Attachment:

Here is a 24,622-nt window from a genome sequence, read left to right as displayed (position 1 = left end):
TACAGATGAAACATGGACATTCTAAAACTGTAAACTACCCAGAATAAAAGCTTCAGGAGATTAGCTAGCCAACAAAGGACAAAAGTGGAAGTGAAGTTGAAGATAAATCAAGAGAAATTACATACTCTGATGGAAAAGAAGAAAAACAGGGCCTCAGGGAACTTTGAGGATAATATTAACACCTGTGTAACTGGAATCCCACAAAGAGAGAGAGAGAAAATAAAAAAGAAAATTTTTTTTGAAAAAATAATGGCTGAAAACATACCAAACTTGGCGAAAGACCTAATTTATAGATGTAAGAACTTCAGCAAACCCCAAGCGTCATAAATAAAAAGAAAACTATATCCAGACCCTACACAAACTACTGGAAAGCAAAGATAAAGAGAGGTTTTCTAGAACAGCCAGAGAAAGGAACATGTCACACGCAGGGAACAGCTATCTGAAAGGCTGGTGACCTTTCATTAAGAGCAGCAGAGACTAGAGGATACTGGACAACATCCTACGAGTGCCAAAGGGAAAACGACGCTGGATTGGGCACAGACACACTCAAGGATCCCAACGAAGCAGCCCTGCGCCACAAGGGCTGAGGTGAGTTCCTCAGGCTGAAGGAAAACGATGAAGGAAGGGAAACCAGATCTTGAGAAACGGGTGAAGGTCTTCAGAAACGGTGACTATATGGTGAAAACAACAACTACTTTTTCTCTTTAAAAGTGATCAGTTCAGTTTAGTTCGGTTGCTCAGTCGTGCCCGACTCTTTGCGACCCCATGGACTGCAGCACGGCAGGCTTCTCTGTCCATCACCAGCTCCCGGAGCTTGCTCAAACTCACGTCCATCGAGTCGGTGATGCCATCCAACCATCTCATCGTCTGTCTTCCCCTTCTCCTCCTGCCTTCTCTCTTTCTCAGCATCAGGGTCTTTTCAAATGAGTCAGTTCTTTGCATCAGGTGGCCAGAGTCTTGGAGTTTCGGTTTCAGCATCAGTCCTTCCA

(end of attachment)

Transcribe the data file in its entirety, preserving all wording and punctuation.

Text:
Here is a 24,622-nt window from a genome sequence, read left to right as displayed (position 1 = left end):
TACAGATGAAACATGGACATTCTAAAACTGTAAACTACCCAGAATAAAAGCTTCAGGAGATTAGCTAGCCAACAAAGGACAAAAGTGGAAGTGAAGTTGAAGATAAATCAAGAGAAATTACATACTCTGATGGAAAAGAAGAAAAACAGGGCCTCAGGGAACTTTGAGGATAATATTAACACCTGTGTAACTGGAATCCCACAAAGAGAGAGAGAGAAAATAAAAAAGAAAATTTTTTTTGAAAAAATAATGGCTGAAAACATACCAAACTTGGCGAAAGACCTAATTTATAGATGTAAGAACTTCAGCAAACCCCAAGCGTCATAAATAAAAAGAAAACTATATCCAGACCCTACACAAACTACTGGAAAGCAAAGATAAAGAGAGGTTTTCTAGAACAGCCAGAGAAAGGAACATGTCACACGCAGGGAACAGCTATCTGAAAGGCTGGTGACCTTTCATTAAGAGCAGCAGAGACTAGAGGATACTGGACAACATCCTACGAGTGCCAAAGGGAAAACGACGCTGGATTGGGCACAGACACACTCAAGGATCCCAACGAAGCAGCCCTGCGCCACAAGGGCTGAGGTGAGTTCCTCAGGCTGAAGGAAAACGATGAAGGAAGGGAAACCAGATCTTGAGAAACGGGTGAAGGTCTTCAGAAACGGTGACTATATGGTGAAAACAACAACTACTTTTTCTCTTTAAAAGTGATCAGTTCAGTTTAGTTCGGTTGCTCAGTCGTGCCCGACTCTTTGCGACCCCATGGACTGCAGCACGGCAGGCTTCTCTGTCCATCACCAGCTCCCGGAGCTTGCTCAAACTCACGTCCATCGAGTCGGTGATGCCATCCAACCATCTCATCGTCTGTCTTCCCCTTCTCCTCCTGCCTTCTCTCTTTCTCAGCATCAGGGTCTTTTCAAATGAGTCAGTTCTTTGCATCAGGTGGCCAGAGTCTTGGAGTTTCGGTTTCAGCATCAGTCCTTCCA